Oct 3, 2014

Officials decline to take stance on Algonquin pipeline

[Well, 3 out of 4 officials anyway...]


Despite a spirited and well-informed request from a group of Lewisboro women asking the Town Board to pass a resolution that would require much more stringent environmental assessment of plans by Algonquin Gas Transmission LLC to expand compressor stations and a gas pipeline and infrastructure operations around the tri-state region, including Rockland, Westchester, and Putnam counties, officials gave a thumbs down.

After hearing from Lewisboro residents Lisa Silver, Jennifer Lahey and Elizabeth Meyer-Gross on Monday night, Town Board members said the activities were not within the town of Lewisboro and therefore not a matter for a Town Board resolution.

Speaking to The Ledger on Tuesday, Deputy Supervisor Peter DeLucia, who chaired the meeting in the absence of Town Supervisor Peter Parsons, said the Town Board traditionally has not taken stances on issues outside the town of Lewisboro.

“We work on things that affect us directly,” he said. “In addition, we had just received the resolution presented Monday night and found it very lengthy and somewhat adversarial in tone.”

Officials agreed with Mr. DeLucia, saying the matter had already received attention from New York state and they believed the state was handling it properly.

Requests for a resolution

Lisa Silver, who said she lives only a few miles from the proposed gas pipeline, said the entire project was increasing in size and scope and was ultimately connected to the fracking industry in Pennsylvania.

Jennifer Lahey said: “We are talking about fracking and if this happens it will impact our community. Whether or not it goes directly through our town it will still impact us. The number of gas pipelines in the area is growing into an intricate web and much better oversight is needed.”“The draft Environmental Impact Statement for this is incomplete in several areas,” she said. “We urge the Town Board to join with other nearby towns to get a comprehensive and transparent EIS in advance of the issuance of a building permit. We need strong health and safety protections from this dangerous project.”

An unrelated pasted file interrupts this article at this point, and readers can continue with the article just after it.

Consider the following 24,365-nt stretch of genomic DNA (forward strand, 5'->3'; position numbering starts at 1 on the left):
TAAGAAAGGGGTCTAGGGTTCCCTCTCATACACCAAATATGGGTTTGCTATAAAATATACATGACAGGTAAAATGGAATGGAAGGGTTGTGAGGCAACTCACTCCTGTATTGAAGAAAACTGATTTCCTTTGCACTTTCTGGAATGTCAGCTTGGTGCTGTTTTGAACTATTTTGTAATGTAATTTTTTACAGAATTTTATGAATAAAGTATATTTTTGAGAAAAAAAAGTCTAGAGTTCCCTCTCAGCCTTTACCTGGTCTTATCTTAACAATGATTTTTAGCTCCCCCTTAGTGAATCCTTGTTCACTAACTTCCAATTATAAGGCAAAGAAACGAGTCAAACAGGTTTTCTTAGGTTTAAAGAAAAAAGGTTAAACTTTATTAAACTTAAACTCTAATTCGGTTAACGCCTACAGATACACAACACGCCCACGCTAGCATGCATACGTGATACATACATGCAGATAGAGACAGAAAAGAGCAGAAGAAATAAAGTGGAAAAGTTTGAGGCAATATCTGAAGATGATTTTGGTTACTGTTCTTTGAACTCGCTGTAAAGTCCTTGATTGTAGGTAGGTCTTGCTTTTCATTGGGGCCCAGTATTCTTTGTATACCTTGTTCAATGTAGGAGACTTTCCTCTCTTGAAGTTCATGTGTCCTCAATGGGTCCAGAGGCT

Elizabeth Meyer-Gross asked board members to show solidarity with the several other towns in northeastern Westchester that have passed resolutions asking for more stringent review of the project.

“Towns have been ruined by the gas industry,” she said. “Let’s find out how this could harm us and attempt to get restrictions. Right now we need a better environmental study.”

Town Board member Dan Welsh said he believed the technology proposed for the project was basically outdated and “there is always the possibility of a blow-down from the pipeline. None of this is being developed in a vacuum. Once done, it will involve fracking. The pipeline will drive additional production and I agree more scrutiny is needed.”

The resolution was put on the floor, but did not get a second.

Mr. Welsh later asked for a simple statement of support for a better Environmental Impact Statement but the group demurred.

[end article]

My further comments in the Ledger online

A this stage in the game, we know very well that the overall investment effectiveness is much higher for efficiency measures, and clearly renewables are the correct path for energy development. We see big carbon projects like this because a) its big and centralized and so project developers and financiers can make their money up front, and b) the costs to society - safety, pollution, climate change are externalized - the investor foists them off on the rest of us, and especially future generations and the less fortunate, out of sight and mind of Westchesterites.

Our commercial, legal playing field fails to account for these failings. In our area, Sustainable Westchester is working on programs such as Community Choice aggregation which are designed to help make up for these. In the meantime, public pressure is a legitimate tool to help influence the discussion.